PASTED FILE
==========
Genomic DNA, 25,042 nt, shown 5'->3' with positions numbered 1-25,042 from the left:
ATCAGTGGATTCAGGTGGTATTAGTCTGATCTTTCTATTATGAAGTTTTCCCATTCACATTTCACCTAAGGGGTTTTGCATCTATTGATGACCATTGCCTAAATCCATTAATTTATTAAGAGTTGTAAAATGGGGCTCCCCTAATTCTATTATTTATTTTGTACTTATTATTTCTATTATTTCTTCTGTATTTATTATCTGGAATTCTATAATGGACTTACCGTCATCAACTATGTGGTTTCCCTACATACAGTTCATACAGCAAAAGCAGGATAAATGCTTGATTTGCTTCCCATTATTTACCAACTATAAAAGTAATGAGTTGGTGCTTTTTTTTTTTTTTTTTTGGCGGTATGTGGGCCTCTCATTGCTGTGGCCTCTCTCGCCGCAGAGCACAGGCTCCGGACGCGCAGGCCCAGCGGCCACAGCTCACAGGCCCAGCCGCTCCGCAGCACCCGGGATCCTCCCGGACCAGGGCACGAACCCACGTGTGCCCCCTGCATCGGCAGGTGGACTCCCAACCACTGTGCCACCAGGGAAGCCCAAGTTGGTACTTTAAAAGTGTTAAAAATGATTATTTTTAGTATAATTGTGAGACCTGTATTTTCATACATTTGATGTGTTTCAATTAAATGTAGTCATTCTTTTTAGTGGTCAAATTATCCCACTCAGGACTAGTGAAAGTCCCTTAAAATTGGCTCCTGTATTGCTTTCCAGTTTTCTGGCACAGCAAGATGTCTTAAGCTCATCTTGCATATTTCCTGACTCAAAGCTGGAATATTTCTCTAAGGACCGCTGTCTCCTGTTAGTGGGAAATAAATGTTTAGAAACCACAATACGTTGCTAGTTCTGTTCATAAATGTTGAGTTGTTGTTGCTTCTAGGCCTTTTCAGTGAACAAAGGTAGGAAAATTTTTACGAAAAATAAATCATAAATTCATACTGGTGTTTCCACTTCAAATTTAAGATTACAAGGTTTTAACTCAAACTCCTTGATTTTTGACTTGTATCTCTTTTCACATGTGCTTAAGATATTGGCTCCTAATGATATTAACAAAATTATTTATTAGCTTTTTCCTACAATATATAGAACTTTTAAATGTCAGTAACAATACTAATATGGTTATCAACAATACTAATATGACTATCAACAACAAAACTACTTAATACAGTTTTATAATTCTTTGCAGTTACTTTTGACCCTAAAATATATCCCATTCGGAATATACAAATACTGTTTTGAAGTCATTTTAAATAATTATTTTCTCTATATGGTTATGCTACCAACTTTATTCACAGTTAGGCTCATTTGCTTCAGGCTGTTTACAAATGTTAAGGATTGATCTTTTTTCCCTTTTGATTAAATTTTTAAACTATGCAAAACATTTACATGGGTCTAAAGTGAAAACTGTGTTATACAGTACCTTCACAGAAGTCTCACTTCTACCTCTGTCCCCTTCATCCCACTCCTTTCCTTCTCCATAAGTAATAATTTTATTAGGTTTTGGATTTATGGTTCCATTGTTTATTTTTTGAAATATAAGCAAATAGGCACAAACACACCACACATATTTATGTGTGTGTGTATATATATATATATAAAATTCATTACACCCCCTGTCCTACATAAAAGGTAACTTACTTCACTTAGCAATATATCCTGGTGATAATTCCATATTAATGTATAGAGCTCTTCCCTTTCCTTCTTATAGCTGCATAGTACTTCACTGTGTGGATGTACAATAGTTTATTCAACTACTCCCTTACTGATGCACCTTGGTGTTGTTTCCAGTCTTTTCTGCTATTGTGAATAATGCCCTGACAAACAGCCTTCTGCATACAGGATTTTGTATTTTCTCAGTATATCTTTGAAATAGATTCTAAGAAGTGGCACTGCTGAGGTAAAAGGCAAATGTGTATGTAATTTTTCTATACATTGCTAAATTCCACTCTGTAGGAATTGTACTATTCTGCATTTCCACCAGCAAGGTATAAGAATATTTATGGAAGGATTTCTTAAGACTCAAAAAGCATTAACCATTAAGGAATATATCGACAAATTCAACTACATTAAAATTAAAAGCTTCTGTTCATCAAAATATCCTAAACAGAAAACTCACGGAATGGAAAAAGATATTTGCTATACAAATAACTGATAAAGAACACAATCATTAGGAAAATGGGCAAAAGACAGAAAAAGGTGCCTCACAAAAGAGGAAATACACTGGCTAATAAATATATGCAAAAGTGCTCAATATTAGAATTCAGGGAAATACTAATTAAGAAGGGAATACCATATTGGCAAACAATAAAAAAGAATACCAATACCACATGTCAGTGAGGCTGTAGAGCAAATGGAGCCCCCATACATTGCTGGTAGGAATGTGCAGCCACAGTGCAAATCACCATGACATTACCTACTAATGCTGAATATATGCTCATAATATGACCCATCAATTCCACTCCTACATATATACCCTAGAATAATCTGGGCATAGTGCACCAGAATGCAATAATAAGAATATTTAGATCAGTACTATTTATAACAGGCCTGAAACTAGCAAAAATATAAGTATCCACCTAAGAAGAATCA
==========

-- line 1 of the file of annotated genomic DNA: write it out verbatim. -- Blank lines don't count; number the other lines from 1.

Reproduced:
Genomic DNA, 25,042 nt, shown 5'->3' with positions numbered 1-25,042 from the left: